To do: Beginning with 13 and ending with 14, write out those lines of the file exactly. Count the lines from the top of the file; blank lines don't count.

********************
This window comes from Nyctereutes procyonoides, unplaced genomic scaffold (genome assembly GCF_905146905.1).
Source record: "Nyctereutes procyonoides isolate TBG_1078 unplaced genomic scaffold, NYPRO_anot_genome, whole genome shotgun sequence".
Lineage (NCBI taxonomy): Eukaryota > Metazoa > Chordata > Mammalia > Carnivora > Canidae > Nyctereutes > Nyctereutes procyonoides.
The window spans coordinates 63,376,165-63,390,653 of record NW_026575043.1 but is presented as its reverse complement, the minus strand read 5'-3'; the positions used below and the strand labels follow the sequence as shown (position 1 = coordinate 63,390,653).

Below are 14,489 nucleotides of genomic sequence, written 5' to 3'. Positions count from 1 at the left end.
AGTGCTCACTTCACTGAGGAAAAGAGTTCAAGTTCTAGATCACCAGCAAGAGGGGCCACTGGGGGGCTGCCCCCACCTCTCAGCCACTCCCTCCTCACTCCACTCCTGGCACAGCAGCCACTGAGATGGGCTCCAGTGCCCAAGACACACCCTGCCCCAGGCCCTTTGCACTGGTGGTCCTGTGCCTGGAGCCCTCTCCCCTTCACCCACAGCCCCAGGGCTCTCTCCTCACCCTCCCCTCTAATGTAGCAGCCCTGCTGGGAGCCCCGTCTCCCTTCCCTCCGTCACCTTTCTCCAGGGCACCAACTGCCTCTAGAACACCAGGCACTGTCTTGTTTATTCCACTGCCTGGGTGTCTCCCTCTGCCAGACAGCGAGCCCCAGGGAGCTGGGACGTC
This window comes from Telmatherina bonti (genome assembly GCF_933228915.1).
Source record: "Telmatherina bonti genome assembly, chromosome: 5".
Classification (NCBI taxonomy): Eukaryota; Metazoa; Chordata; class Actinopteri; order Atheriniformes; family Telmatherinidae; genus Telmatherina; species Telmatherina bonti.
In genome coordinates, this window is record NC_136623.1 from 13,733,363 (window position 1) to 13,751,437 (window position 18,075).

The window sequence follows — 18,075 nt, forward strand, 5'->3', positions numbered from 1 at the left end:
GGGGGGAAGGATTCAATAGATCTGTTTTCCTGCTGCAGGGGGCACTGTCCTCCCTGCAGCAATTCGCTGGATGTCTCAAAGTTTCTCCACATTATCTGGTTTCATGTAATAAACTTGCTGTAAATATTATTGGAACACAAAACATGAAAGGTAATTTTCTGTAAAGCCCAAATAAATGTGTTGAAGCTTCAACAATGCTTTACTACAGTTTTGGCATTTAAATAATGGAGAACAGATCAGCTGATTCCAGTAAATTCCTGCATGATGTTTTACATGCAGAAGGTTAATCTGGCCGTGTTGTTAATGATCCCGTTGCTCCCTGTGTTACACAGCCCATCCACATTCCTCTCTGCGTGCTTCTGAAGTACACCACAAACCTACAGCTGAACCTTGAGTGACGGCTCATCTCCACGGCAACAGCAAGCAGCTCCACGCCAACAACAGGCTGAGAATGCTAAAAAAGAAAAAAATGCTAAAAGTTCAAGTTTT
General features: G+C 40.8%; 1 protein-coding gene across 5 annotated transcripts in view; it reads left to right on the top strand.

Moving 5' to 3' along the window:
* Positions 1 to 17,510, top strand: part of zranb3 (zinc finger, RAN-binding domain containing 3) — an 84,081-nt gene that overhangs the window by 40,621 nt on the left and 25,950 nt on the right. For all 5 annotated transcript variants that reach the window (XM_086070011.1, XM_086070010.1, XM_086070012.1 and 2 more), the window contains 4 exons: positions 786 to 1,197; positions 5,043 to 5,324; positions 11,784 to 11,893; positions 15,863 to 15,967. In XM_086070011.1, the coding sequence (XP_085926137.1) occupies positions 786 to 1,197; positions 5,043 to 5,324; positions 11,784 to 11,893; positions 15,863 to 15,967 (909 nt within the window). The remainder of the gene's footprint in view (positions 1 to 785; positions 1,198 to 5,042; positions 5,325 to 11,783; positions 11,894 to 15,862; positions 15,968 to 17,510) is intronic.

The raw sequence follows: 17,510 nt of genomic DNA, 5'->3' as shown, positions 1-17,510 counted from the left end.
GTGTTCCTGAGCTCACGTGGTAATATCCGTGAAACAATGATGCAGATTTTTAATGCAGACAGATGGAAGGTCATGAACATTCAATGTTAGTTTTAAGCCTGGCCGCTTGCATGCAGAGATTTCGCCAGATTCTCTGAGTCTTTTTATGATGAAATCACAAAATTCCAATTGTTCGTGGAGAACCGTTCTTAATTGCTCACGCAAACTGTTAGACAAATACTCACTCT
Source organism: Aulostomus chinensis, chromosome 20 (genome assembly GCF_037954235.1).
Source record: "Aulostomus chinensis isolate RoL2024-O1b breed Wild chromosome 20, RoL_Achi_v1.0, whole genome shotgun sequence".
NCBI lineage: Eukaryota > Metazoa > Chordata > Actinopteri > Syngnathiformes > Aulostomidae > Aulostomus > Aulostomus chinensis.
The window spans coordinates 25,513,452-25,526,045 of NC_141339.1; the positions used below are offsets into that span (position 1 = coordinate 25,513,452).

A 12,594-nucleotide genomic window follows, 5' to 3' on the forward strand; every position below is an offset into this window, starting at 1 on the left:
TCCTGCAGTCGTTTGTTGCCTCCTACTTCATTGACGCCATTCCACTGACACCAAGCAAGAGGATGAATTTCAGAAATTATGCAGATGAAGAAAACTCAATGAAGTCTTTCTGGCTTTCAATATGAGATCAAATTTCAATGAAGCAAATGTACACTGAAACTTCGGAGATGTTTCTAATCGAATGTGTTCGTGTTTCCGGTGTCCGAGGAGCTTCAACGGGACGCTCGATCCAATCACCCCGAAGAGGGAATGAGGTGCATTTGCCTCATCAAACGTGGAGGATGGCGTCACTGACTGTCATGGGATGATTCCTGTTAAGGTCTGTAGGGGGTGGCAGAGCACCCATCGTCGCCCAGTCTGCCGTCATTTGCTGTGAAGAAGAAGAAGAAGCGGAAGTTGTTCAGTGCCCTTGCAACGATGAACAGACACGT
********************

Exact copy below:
General features: G+C 40.8%; 1 protein-coding gene across 5 annotated transcripts in view; it reads left to right on the top strand.

Moving 5' to 3' along the window: